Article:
How Blister Beetle Nest Parasites Cooperate to Mimic the Sex Pheromone of a Solitary Bee
April 3, 2012
|Leslie Saul-Gershenz concentrates her research on how blister beetle nest parasites cooperate to mimic the sex pheromone of a solitary bee. (Photo by Kathy Keatley Garvey)|
DAVIS--UC Davis evolutionary ecologist Leslie Saul-Gershenz and her colleagues examine how blister beetle nest parasites cooperate to mimic the sex pheromone of a solitary bee in peer-reviewed research published in the April edition of the Mojave National Preserve Science News.
Saul-Gershenz, a graduate student in the Neal Williams lab, UC Davis Department of Entomology, researches a solitary ground-nesting bee, Habropoda pallida and its nest parasite, a blister beetle, Meloe franciscanus, found in the Mojave National Preserve.
She is the lead author of “Blister Beetle Nest Parasites Cooperate to Mimic the Sex Pheromone of the Solitary Bee Habropoda pallida (Hymenoptera: Apidae)," co-authored by professor Jocelyn G. Millar and staff research associate J. Steven McElfresh, both of UC Riverside.
The solitary bee is the first native bee to emerge in the spring on the Kelso Dunes in the Mojave National Preserve, said Saul-Gershenz. “The adult beetles emerge on the dunes in the winter months at Kelso Dunes and feed exclusively on the leaves of Astragalus lentiginosus, which leafs out in January."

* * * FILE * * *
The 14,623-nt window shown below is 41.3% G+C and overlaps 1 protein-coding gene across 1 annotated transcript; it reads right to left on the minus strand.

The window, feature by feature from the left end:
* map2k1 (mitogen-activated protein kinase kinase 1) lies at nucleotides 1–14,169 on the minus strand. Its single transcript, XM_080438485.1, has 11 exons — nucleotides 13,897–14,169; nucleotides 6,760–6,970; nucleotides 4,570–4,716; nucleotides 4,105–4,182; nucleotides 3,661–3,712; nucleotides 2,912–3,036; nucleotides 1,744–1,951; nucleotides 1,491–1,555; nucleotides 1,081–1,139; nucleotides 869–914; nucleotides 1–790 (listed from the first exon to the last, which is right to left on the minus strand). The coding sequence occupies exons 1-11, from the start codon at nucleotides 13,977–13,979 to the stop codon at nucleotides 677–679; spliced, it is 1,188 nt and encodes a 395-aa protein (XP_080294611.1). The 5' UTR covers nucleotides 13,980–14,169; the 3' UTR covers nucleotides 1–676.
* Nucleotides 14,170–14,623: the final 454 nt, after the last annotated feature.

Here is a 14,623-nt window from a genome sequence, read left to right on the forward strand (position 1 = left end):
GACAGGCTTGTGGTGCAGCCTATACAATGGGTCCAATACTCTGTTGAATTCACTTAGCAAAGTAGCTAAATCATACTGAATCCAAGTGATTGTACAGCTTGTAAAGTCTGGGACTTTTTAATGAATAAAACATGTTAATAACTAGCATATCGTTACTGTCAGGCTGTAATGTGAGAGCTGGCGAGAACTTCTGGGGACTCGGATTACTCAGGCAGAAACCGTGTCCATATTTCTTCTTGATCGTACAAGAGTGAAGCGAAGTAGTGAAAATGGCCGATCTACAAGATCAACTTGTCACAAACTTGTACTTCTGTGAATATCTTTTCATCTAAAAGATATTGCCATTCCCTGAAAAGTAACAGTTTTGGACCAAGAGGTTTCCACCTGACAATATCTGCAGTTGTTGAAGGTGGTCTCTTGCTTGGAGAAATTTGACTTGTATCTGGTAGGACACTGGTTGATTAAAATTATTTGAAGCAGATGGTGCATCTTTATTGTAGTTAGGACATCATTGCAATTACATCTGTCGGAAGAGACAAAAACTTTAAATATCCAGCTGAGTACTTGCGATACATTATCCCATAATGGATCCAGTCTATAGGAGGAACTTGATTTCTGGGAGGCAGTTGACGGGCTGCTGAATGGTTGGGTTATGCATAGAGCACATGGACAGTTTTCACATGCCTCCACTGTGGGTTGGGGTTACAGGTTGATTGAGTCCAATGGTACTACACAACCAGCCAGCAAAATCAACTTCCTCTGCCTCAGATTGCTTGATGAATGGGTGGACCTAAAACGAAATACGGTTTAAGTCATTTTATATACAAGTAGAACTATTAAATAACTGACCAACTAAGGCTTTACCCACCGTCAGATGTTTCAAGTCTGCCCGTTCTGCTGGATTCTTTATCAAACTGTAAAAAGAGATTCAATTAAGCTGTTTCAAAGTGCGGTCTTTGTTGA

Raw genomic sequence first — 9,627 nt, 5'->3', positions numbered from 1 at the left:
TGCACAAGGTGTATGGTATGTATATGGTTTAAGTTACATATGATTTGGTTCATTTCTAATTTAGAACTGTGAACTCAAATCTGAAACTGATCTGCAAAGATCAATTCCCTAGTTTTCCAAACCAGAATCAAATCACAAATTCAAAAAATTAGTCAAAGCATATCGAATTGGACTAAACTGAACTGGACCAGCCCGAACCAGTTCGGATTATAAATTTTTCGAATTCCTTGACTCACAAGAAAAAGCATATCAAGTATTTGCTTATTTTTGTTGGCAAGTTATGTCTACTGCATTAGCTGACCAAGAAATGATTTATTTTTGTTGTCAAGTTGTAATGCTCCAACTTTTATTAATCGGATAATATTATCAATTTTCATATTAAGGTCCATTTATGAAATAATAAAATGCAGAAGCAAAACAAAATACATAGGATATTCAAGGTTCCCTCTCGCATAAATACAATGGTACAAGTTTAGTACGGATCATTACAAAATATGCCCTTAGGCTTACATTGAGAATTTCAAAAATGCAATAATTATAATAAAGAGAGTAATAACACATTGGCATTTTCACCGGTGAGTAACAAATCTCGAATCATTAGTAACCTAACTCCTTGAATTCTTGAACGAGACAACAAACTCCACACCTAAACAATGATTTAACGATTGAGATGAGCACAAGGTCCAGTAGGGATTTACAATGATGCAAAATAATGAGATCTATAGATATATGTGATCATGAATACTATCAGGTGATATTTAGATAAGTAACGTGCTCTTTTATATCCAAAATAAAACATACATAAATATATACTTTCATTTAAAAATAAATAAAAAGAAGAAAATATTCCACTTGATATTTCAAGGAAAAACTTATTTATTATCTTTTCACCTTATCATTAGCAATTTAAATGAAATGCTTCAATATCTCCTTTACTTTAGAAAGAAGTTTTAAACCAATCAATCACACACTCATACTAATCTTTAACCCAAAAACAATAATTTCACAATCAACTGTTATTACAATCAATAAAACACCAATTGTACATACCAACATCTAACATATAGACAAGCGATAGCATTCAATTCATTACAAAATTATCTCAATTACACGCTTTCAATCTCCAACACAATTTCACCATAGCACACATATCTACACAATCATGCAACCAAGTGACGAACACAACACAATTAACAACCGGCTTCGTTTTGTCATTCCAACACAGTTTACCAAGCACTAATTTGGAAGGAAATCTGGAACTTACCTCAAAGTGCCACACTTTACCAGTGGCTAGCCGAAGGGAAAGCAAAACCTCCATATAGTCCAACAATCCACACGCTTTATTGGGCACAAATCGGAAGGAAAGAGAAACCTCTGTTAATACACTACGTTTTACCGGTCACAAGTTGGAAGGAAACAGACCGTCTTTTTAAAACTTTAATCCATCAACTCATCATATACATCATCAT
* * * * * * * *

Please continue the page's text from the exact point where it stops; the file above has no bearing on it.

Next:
The bee's emergence is generally synchronized with the onset of blooms of the Borrego milkvetch, which is the sole host plant of adults of the blister beetle at Kelso Dunes.
Saul-Gershenz said the larvae of the parasitic blister beetle produce a chemical cue or a pheromone similar to that of a female solitary bee to lure males to the larval aggregation. The larvae attach to the male bee and then transfer to the female during mating. The end result: the larvae wind up in the nest of a female bee, where they eat the nest provisions and likely the host egg.
|Side view of digger bee, Habropoda pallida, foraging on Borrego milkvetch (Astragalus lentiginosus var. borreganus). Note the parasitic larvae of the blister beetle (Meloe franciscanus). (Photo by Leslie Saul-Gershenz)|
“The Mojave Desert ecosystem supports 689 species of bees, which is the highest bee diversity in North America,” Saul-Gershenz noted. The wide variety of insects endemic, or known only to that area, include a fly, scarabs, crickets, weevils, a bee, aphid wasp and scores yet to be described.
The April edition is devoted to scientific research under way in the preserve. The newsletter is geared for National Park Service employees, the scientific community, and the general public.
Mojave National Preserve science advisor Debra Hughson wrote in a sidebar that “The Mojave Desert is internationally known as a place to conduct scientific research on desert ecosystems. In fact Mojave National Preserve was designated in part to ‘retain and enhance opportunities for scientific research in undisturbed ecosystems’ as stated in the California Desert Protection Act of 1994. Much of this research is conducted through the Sweeney Granite Mountains Desert Research Center, part of the University of California Natural Reserve System, and the Desert Studies Center, operated by the California Desert Studies Consortium of California State Universities. Both are located in the Preserve.
Last year Saul-Gershenz, Williams and Millar received a grant to study digger bee ecology and conservation. They're working with SaveNature.Org, which Saul-Gershenz co-founded. The relationship between the bee and the blister beetle is part of the research.
--Kathy Keatley Garvey
UC Davis Department of Entomology